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Coal lobbying slips; industry advocates back bill to ban future moratoriums


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Coal lobbying slips; industry advocates back bill to ban future moratoriums

Coal lobbying spending down 26% in Q2'17 as Trump administration takes hold

U.S. coal lobbying expenditures have gone down as the mining industry focuses on regulatory issues in the wake of an election that left the sector in a more favorable political environment. According to an S&P Global Market Intelligence analysis of coal-sector spending, lobbying expenditures from industry advocates and coal mining companies declined 21.4% from the first quarter of 2017 to the second quarter. That is a drop of $447,460 from the industry's total spending of $2.1 million in the first quarter.

Conservative witnesses say coal moratorium, social cost of carbon hurt US jobs

A fossil fuel advocate and a conservative think tank fellow have expressed support for federal legislation that would ban future coal lease moratoriums and prohibit federal agencies from considering the social cost of greenhouse gases when taking action.

Rep. Liz Cheney, R-Wyo., who introduced a bill that would require a joint resolution of approval from Congress to implement any future federal coal lease moratoriums, said at a July 27 hearing that while Secretary of the Interior Ryan Zinke had lifted the previous coal lease moratorium, measures were needed to stop the possibility of such a moratorium from happening again without full congressional approval.

Witness Travis Deti, executive director of the Wyoming Mining Association, said Cheney's bill would help insulate the coal industry against partisan politics of the day and Congress should have a say in such matters.

Enviros expand administration suit over public records regarding coal moratorium

An environmental group expanded a suit aimed at the Trump administration for failing to release public records regarding the federal coal lease moratorium. According to a document filed July 26 in the U.S. District Court for the District of Columbia, the Center for Biological Diversity, or CBD, has expanded the lawsuit to include the U.S. Department of the Interior.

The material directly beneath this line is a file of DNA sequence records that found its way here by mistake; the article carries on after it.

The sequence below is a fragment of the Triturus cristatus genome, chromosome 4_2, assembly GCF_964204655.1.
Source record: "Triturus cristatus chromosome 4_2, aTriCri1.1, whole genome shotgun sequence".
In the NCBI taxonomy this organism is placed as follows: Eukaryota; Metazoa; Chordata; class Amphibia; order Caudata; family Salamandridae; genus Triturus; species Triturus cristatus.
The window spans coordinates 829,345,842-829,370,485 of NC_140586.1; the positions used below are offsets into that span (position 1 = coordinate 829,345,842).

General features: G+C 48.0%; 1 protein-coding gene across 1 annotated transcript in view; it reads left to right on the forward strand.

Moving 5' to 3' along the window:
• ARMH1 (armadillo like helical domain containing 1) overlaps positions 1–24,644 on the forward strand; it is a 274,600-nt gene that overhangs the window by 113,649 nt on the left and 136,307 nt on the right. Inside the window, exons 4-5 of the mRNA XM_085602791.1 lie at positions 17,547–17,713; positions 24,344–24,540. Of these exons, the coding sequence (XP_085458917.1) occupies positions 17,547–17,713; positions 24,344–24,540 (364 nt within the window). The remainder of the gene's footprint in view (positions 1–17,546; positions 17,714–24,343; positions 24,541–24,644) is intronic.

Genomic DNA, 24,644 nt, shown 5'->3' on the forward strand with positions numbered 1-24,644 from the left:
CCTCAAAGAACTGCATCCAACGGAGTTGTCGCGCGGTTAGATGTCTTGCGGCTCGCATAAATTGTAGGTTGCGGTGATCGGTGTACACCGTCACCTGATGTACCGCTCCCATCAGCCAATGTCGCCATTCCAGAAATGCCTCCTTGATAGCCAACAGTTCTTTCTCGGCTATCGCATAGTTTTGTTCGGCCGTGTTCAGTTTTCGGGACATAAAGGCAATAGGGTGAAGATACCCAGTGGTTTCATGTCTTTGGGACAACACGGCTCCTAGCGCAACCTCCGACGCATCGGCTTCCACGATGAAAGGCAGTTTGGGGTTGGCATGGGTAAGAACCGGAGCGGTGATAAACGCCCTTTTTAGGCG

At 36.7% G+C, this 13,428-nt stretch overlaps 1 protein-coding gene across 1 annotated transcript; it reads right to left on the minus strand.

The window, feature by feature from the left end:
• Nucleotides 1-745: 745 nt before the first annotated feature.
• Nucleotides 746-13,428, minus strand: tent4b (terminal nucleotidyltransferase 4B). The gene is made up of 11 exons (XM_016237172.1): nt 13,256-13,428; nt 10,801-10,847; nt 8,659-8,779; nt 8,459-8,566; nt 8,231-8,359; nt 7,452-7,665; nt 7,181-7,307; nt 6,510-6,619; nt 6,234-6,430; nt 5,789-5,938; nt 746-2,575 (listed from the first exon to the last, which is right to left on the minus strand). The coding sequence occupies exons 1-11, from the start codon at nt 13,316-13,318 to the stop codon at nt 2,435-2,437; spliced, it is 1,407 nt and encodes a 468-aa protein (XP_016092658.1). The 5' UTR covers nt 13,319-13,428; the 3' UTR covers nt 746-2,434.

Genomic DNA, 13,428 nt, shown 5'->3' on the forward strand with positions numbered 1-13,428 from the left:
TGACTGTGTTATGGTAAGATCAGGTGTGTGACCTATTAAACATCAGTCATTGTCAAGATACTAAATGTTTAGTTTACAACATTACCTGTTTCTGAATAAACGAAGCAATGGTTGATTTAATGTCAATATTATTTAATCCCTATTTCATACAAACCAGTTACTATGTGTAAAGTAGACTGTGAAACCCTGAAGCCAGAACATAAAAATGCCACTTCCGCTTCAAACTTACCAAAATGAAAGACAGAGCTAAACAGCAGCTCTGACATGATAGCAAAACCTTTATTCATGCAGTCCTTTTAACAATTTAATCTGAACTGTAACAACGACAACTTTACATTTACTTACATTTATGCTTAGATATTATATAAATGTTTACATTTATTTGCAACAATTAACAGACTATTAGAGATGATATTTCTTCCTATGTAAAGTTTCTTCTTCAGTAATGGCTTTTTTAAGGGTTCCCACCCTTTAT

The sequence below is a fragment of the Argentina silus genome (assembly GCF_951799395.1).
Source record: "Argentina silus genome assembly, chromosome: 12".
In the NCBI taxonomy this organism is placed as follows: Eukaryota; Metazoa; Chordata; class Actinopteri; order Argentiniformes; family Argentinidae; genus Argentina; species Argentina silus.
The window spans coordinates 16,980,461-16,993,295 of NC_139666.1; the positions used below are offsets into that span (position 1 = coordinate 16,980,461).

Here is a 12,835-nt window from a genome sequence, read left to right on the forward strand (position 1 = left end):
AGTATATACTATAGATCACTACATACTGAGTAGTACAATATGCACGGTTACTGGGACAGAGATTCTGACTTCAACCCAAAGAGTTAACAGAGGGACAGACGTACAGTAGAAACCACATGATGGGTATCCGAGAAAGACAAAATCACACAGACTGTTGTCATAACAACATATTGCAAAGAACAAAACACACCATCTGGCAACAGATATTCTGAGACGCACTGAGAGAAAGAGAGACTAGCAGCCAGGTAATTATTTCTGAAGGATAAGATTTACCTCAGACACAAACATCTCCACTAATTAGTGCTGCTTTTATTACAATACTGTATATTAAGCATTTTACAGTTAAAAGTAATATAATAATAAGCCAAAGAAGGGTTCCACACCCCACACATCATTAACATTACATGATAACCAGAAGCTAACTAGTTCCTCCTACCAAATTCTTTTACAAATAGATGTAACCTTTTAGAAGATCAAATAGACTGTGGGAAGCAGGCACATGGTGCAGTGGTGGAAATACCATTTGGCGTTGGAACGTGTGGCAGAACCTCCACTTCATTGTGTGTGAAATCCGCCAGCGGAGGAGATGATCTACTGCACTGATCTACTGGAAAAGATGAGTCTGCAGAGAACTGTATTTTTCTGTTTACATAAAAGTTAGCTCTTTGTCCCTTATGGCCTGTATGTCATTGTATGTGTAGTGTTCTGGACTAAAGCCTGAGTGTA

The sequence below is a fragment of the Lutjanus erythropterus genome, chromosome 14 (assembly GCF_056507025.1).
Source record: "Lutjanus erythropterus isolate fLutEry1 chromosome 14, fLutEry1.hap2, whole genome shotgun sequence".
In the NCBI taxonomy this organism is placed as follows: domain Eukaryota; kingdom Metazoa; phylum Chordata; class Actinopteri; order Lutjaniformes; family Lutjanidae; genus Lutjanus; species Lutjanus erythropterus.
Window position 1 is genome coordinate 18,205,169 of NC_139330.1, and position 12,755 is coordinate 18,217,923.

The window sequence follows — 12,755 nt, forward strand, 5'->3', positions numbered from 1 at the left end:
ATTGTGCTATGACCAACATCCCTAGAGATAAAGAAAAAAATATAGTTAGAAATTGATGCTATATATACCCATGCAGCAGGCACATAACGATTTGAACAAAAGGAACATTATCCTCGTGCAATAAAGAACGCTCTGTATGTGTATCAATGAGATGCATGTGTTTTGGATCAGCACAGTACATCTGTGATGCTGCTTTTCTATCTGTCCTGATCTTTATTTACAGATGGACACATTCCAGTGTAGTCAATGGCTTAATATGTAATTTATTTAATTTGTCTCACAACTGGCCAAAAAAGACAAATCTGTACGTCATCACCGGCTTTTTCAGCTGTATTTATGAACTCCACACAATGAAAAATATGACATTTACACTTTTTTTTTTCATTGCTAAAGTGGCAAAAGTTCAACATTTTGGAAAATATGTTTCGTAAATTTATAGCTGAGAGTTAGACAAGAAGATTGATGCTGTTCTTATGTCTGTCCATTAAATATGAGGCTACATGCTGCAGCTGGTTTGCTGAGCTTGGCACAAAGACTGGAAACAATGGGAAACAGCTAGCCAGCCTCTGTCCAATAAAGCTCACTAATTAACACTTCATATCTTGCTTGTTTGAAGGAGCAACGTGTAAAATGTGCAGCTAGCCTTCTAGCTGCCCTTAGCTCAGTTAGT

William Snape, CBD's senior counsel, said the environmental group did not include the U.S. Department of the Interior in the original lawsuit since the agency initially sent a receipt acknowledging it had received the Freedom of Information Act request. Snape blamed Secretary of the Interior Ryan Zinke for the "radio silence" since the first receipt, suggesting agency leadership had clamped down on potential responses.

EPA planning 'inside the fence' replacement for Clean Power Plan

The U.S. Environmental Protection Agency appears set to replace the broadly scoped Clean Power Plan with a narrower rule requiring generators to make plant-specific thermal efficiency improvements to coal-fired facilities, according to a former transition team member for President Donald Trump and two industry sources familiar with the agency's plans.

Myron Ebell, who advised the Trump campaign on environmental policy and is director of the Competitive Enterprise Institute's Center for Energy and Environment, told S&P Global Market Intelligence in a recent interview that the EPA's Clean Power Plan replacement strategy is expected to follow an "inside the fence" approach to regulating power plant emissions, meaning generators would be required only to make changes within the power plant site.

Sierra Club rallies for effluent rule; utilities call review 'vitally important'

The Sierra Club rallied in Washington, D.C., July 31 to press the U.S. Environmental Protection Agency to back off a planned delay and review of the 2015 effluent limitation guidelines for steam electric power plants as the agency held an open house for comment on the proposal.

"These new standards were a big step forward, and unfortunately the new EPA Administrator Scott Pruitt is trying to take that away from the American people," said Mary Anne Hitt, the organization's Beyond Coal Campaign director. "We are not going to stand for it. We're here to stand up for our clean water."

US should continue to invest in carbon capture demos, report says

A nonpartisan study on energy demonstration projects recommends that the U.S. should continue to invest in a wide variety of innovative technologies, including carbon capture and storage.

"The United States should build and sustain a robust, diverse portfolio of technology demonstration projects as part of a comprehensive clean energy innovation policy. Its current portfolio is not robust, and it is rapidly dwindling," said the Information Technology & Innovation Foundation in a summary of the report released July 26.